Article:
Trauma is a leading cause of preventable vision loss in adults and children in the United States. Although most adults have trauma through work-related injuries, eye trauma in children usually occurs while playing sports. Over the last few decades, improvements in equipment have decreased the incidence of sports- related trauma in children significantly. One great success story is the near eradication of eye injuries in Canadian hockey because of the work done by the Canadian Ophthalmological Society (COS).
In the early 1970’s, the COS, in an effort led by Dr. Tom Pashby, worked with the public to reduce preventable eye injuries. The COS set a questionnaire to its member eye doctors asking about eye injuries they treated that were related to ice hockey over the 1972-3 season. The 1972-3 study revealed that 287 eye injuries occurred in players of all ages, with twenty eyes ending up blind. A second study was conducted for the 1974-5 season, revealing 258 eye injuries including 43 blind eyes.
The Canadian press showed interest in these results, and the story was presented in both the Toronto Star and Toronto Sun newspapers. A video report was shown on the popular weekly television program, Hockey Night in Canada, in both French and English. In the late 1970’s, in response to this publicity, the Canadian Hockey Association (CHA) mandated that all minor league players wear helmets and face masks certified by the Canadian Standards Association (CSA). In 1981, the Canadian Hockey League (CHL) made the same rule for its junior hockey players.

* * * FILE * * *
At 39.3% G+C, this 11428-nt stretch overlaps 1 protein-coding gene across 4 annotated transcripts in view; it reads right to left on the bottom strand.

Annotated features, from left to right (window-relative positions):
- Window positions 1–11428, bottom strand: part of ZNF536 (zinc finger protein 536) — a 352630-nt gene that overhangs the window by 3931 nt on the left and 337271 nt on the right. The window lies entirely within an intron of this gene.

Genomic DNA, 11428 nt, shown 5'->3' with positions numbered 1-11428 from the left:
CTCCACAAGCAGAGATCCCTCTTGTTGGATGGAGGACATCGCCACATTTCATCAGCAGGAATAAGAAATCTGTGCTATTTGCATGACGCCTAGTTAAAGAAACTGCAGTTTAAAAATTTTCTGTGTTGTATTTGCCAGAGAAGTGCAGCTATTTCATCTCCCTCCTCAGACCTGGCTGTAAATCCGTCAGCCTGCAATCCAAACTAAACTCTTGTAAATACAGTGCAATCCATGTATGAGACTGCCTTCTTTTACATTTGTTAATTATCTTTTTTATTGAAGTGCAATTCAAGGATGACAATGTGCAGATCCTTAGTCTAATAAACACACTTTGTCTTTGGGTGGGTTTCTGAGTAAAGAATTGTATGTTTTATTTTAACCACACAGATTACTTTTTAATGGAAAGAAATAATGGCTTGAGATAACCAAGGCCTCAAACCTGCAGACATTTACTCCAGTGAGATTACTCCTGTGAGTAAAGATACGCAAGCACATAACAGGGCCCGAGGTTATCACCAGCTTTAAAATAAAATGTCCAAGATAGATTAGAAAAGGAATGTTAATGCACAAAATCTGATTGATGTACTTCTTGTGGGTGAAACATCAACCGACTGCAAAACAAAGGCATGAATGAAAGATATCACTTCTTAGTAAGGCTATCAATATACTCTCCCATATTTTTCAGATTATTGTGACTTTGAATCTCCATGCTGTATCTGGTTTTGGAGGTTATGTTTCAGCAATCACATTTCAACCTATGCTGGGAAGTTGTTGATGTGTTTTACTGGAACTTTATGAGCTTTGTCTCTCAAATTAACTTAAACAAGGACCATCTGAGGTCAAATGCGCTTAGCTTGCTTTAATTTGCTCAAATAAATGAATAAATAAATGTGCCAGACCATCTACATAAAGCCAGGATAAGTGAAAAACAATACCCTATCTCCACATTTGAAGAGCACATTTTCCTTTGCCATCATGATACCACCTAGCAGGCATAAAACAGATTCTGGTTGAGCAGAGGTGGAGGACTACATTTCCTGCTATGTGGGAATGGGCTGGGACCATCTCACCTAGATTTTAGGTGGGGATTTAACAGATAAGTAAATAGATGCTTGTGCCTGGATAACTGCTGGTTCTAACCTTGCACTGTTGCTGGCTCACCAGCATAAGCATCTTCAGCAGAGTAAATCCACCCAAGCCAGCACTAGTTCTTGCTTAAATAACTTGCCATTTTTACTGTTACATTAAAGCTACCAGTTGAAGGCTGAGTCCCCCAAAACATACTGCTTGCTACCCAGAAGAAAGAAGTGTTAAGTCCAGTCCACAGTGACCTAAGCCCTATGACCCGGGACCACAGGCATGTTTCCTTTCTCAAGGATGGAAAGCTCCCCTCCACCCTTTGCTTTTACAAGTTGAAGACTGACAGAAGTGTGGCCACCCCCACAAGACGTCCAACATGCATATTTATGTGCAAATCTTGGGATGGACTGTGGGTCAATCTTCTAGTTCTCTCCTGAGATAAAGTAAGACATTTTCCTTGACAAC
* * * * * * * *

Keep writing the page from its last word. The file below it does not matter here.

As a result of these changes, in the 1992-3 season only 31 players reported eye injuries, with 4 blind eyes, a drop of roughly 90%. More impressively, in the 2001-2 season, only four injuries were reported with two blind eyes, an incredible drop of almost 99%. Between 1972 and 2002, a period of time covering thirty hockey seasons, not a single eye injury was suffered by a player wearing protection certified by the CSA. These injuries came about in leagues where the standards were not so rigorous, in those playing unsupervised pond hockey, or in individuals wearing half-face visors without tightening the chin strap fully.
It is unfortunate that the National Hockey League (NHL), the showcase for hockey in the world with teams based in Canada and the United States, has never instituted a similar rule. The player’s union has always refused this protective gear, feeling that face protection is restrictive and could interfere with performance. In the NHL, players not wearing face protection account for 95% of facial and eye injuries requiring treatment. What’s more unfortunate is that these players are looked at as role models by children playing the game, thus encouraging the lack of protective equipment during informal, pick-up hockey games.
According to the National Eye Institute, the sports with the highest injury rate are baseball/softball, ice hockey, racquet sports and basketball followed by fencing, lacrosse and boxing. The American Society of Testing and Materials (ASTM) recommend certain types of protective eyewear for all sports, with one critical component being that of polycarbonate lenses which are shatterproof.
Parents, coaches and guardians play a critical role in advising students about the proper use of protective eyewear and how this critical addition should be considered as part of any uniform. Since many youth teams do not require eye protection, it is up to the parent to ensure their child is properly geared up for the game. Parents can set a great example by wearing protective eyewear when they play sports.
- Pashby T. Eye injuries in Canadian sports and recreation, 1972- 2002. Can J Ophthalmol, 37(4), 243-5, 2002.